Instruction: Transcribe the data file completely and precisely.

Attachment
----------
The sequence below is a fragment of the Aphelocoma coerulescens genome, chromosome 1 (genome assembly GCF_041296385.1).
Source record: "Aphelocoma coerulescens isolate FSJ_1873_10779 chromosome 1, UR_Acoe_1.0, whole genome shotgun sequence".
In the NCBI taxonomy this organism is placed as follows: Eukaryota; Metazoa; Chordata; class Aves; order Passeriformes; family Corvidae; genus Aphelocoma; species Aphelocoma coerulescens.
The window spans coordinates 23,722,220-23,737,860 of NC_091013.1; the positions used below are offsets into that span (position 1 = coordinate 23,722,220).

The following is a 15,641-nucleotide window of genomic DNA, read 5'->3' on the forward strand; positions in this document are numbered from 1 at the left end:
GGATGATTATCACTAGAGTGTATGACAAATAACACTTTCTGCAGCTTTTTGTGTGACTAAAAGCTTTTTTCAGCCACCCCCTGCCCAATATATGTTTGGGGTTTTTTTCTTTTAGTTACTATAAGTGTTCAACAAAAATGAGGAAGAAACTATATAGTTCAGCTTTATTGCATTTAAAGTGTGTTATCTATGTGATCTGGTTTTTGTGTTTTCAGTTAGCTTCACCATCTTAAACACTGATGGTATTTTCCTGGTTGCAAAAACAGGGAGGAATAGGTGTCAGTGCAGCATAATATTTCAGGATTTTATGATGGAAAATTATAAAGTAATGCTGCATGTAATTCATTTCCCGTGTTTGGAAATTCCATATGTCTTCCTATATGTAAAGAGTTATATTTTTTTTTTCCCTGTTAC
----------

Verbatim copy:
The sequence below is a fragment of the Aphelocoma coerulescens genome, chromosome 1 (genome assembly GCF_041296385.1).
Source record: "Aphelocoma coerulescens isolate FSJ_1873_10779 chromosome 1, UR_Acoe_1.0, whole genome shotgun sequence".
In the NCBI taxonomy this organism is placed as follows: Eukaryota; Metazoa; Chordata; class Aves; order Passeriformes; family Corvidae; genus Aphelocoma; species Aphelocoma coerulescens.
The window spans coordinates 23,722,220-23,737,860 of NC_091013.1; the positions used below are offsets into that span (position 1 = coordinate 23,722,220).

The following is a 15,641-nucleotide window of genomic DNA, read 5'->3' on the forward strand; positions in this document are numbered from 1 at the left end:
GGATGATTATCACTAGAGTGTATGACAAATAACACTTTCTGCAGCTTTTTGTGTGACTAAAAGCTTTTTTCAGCCACCCCCTGCCCAATATATGTTTGGGGTTTTTTTCTTTTAGTTACTATAAGTGTTCAACAAAAATGAGGAAGAAACTATATAGTTCAGCTTTATTGCATTTAAAGTGTGTTATCTATGTGATCTGGTTTTTGTGTTTTCAGTTAGCTTCACCATCTTAAACACTGATGGTATTTTCCTGGTTGCAAAAACAGGGAGGAATAGGTGTCAGTGCAGCATAATATTTCAGGATTTTATGATGGAAAATTATAAAGTAATGCTGCATGTAATTCATTTCCCGTGTTTGGAAATTCCATATGTCTTCCTATATGTAAAGAGTTATATTTTTTTTTTCCCTGTTAC